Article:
Stakeholders hail Nyerere for steering open door policy for refugees

AS the country commemorates 23rd anniversary of the death of Mwalimu Julius Nyerere, stakeholders have hailed the Father of the Nation for steering open door policy for refugees to settle in Tanzania.

They argued that his resolve in stressing for justice across the globe, has earned Tanzania respect and enabled those displaced especially from the Great Lakes countries to live in the country peacefully.

Soon after achieving independence in 1961, Tanzania established a reputation as one of the most hospitable countries of asylum in Africa, if not the world.

Throughout the 1960s and 1970s, the country hosted tens of thousands of refugees fleeing both wars of national liberation in Southern Africa and post-colonial conflict in neighbouring states, especially Burundi, Rwanda and the Democratic Republic of Congo (DRC).

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Tanzania provided refugees with land and they were encouraged to achieve self-sufficiency through the establishment of refugee settlements. Arguably the hallmark of Tanzania’s open asylum policy during this period was the mass naturalisation of 36,000 Rwandan refugees in December 1980.

According to a Lecturer at the School of Law, University of Dar es Salaam (UDSM), Prof Khoti Kamanga, Tanzania’s foreign policy under President Nyerere was guided by Pan-Africanism and support for liberation movements. He said that such belief still stands todate.

During that time under Mwalimu, Prof Kamanga said, the policy opened doors for the country to host a number of refugee populations actively opposed to oppressive regimes in their countries of origin.

“We had to open our doors for freedom fighters especially those in the southern part of Africa—Mozambique, Zimbabwe, South Africa and Namibia. This remains as a symbol of justice that Mwalimu Nyerere stood for,” he said.

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Prof Kamanga said this while presenting a topic on ‘Mwalimu Nyerere on Forced Displacement’ at a meeting with editors that was organised by Dignity Kwanza in Dar es Salaam yesterday, as part of activities to celebrate the life of the late Mwalimu Nyerere.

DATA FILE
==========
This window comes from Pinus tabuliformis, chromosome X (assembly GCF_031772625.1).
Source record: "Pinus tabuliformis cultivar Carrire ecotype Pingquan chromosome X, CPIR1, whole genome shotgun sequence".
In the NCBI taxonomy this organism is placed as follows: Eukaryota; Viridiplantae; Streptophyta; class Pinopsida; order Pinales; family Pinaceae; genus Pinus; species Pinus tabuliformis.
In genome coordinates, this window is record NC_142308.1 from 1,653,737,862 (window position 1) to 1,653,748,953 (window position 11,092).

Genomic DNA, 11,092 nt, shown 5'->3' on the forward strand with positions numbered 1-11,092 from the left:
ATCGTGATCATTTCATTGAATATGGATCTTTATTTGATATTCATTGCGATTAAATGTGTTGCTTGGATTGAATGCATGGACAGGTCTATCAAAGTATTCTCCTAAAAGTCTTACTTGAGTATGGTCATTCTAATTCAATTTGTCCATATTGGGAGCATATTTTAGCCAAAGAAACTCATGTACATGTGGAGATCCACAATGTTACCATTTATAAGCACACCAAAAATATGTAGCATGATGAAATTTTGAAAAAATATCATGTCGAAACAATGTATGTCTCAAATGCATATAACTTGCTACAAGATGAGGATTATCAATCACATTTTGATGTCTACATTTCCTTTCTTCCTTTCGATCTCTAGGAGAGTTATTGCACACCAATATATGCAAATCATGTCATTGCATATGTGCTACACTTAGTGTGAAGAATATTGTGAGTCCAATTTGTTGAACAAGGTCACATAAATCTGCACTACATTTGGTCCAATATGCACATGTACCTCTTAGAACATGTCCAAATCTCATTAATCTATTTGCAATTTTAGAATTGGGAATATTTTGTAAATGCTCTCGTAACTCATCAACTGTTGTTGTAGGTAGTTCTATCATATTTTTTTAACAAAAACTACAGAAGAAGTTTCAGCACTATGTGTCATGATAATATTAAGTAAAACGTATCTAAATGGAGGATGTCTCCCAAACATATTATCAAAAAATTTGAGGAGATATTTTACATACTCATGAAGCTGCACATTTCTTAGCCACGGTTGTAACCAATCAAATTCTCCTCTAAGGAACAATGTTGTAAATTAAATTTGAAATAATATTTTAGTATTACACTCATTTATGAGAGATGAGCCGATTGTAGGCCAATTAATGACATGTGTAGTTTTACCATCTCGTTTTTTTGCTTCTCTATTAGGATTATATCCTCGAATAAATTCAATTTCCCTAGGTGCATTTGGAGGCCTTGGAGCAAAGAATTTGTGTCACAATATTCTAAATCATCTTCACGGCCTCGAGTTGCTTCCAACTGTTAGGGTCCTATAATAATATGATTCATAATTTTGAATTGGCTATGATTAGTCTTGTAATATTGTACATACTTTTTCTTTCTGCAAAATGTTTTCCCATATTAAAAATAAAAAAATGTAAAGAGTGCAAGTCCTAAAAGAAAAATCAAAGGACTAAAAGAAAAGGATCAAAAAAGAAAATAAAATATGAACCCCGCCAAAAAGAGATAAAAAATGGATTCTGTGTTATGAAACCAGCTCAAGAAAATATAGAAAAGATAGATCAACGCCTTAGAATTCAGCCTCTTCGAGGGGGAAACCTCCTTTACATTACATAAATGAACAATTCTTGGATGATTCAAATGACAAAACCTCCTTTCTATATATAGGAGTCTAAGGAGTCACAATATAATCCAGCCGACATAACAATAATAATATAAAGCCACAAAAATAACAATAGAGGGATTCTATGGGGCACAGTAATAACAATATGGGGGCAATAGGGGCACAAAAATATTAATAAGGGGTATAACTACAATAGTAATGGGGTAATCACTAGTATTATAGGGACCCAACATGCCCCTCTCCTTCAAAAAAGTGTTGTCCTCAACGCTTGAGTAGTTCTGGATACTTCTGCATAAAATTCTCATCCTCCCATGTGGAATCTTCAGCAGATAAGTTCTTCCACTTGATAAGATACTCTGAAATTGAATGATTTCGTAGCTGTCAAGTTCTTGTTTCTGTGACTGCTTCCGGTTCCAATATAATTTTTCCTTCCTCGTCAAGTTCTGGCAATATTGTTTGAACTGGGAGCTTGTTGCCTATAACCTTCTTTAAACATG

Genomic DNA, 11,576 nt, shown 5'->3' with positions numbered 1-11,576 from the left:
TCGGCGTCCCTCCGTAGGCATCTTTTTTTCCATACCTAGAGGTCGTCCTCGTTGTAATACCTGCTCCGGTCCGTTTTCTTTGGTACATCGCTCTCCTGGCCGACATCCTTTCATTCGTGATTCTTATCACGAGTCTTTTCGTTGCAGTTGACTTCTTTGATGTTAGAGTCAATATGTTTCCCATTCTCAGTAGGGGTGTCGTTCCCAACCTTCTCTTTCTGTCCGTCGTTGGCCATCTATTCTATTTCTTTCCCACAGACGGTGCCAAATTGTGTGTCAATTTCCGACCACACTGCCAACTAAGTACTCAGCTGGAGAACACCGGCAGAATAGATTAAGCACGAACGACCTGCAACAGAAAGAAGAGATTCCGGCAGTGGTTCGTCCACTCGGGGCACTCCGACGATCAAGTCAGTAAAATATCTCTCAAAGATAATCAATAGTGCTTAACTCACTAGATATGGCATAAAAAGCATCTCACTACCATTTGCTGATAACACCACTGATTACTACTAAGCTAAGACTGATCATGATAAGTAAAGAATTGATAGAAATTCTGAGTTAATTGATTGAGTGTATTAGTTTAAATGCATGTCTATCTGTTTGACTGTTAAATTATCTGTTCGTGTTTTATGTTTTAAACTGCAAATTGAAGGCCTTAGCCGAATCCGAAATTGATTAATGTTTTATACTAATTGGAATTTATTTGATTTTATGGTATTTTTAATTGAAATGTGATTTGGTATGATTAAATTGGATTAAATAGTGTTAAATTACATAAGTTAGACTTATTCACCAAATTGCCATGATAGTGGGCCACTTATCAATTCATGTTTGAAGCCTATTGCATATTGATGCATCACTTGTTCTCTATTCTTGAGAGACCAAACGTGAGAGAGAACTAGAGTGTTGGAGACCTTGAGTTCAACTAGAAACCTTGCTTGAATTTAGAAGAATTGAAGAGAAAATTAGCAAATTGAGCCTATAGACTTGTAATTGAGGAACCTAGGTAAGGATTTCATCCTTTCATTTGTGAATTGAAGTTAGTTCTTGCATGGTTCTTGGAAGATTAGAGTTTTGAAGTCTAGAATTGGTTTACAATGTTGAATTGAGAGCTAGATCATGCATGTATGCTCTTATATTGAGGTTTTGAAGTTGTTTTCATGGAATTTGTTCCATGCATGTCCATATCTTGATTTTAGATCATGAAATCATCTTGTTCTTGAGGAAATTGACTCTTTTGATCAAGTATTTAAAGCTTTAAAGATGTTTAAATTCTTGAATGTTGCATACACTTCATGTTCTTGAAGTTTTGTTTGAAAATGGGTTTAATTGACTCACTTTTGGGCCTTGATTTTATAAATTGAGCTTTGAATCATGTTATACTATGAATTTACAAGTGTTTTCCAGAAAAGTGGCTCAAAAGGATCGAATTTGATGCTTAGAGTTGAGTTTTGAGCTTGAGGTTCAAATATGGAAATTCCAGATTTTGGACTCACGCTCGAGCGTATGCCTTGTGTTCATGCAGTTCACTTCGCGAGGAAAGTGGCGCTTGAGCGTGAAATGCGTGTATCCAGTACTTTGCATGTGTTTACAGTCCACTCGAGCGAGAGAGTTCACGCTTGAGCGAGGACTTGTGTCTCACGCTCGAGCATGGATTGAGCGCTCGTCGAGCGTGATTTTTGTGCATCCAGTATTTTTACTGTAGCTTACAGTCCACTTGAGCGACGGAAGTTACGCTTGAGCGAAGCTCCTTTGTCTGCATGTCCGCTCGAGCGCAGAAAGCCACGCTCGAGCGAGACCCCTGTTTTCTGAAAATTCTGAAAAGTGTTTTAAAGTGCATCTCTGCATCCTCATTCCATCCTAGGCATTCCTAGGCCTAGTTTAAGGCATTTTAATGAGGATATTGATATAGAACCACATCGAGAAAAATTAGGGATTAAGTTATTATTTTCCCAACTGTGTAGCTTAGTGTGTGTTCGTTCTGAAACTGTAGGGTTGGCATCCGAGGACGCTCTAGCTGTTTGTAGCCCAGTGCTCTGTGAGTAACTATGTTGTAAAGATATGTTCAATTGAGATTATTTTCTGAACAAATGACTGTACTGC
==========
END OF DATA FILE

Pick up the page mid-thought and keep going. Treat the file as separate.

He further said that the country also opened doors for hundreds of refugees who were fleeing internal wars especially from the Great Lakes region, saying to date the country has a total of 250,000 refugees settled in various camps in Kigoma, Tabora, Shinyanga, Katavi and Kagera regions.

He said as the country plays host to the big number of refugees, there is still the need to reshape the refugees’ narratives, insisting that some members of the public have a wrong notion about them, with some considering the refugees as criminals.

“Yes, there are those with bad elements of criminals in refugee camps but not all of them…it is important that we continue to respect their plight because these, are the people, who have forcefully been displaced from the countries of their origin,” he said.

On his part, former Kasulu Member of Parliament, who also once served as Deputy Minister for Information, Culture and Sports, Mr Daniel Nsanzugwako suggested that it was important for the country to integrate refugees, who have stayed in the country for the past four decades and their records remained clean.

He said from the start, the settlement of refugees in Tanzania was guided by the concepts of permanence and productivity, stemming no doubt, from the principles on which, President Nyerere hoped to develop his country.

It may also be argued that Tanzania’s open asylum policy was encouraged by the significant external financial and technical support it received for the refugee settlements through the Tripartite Partnership Model.

Established in 1964, this approach formalised a tripartite agreement between the government of Tanzania, UNHCR and the Tanganyika Christian Refugee Service (TCRS) for the management of settlements for refugees from Rwanda and Burundi.

Under this agreement, Tanzania provided the land for settlements, staff support, basic tools, access to community services and a waiver on import duty for goods related to the settlements.

In turn, TCRS assumed responsibility for managing the settlements, while UNHCR provided the necessary funding and technical advice.

Between 1963 and 1979, 13 settlements were managed through such tripartite agreements, hosting an estimated 182,000 refugees.

The three settlements that were the focus of discussions on durable solutions for Burundians in 2007 – Katumba, Mishamo and Ulyankulu – were all established through the Tripartite Partnership Model.

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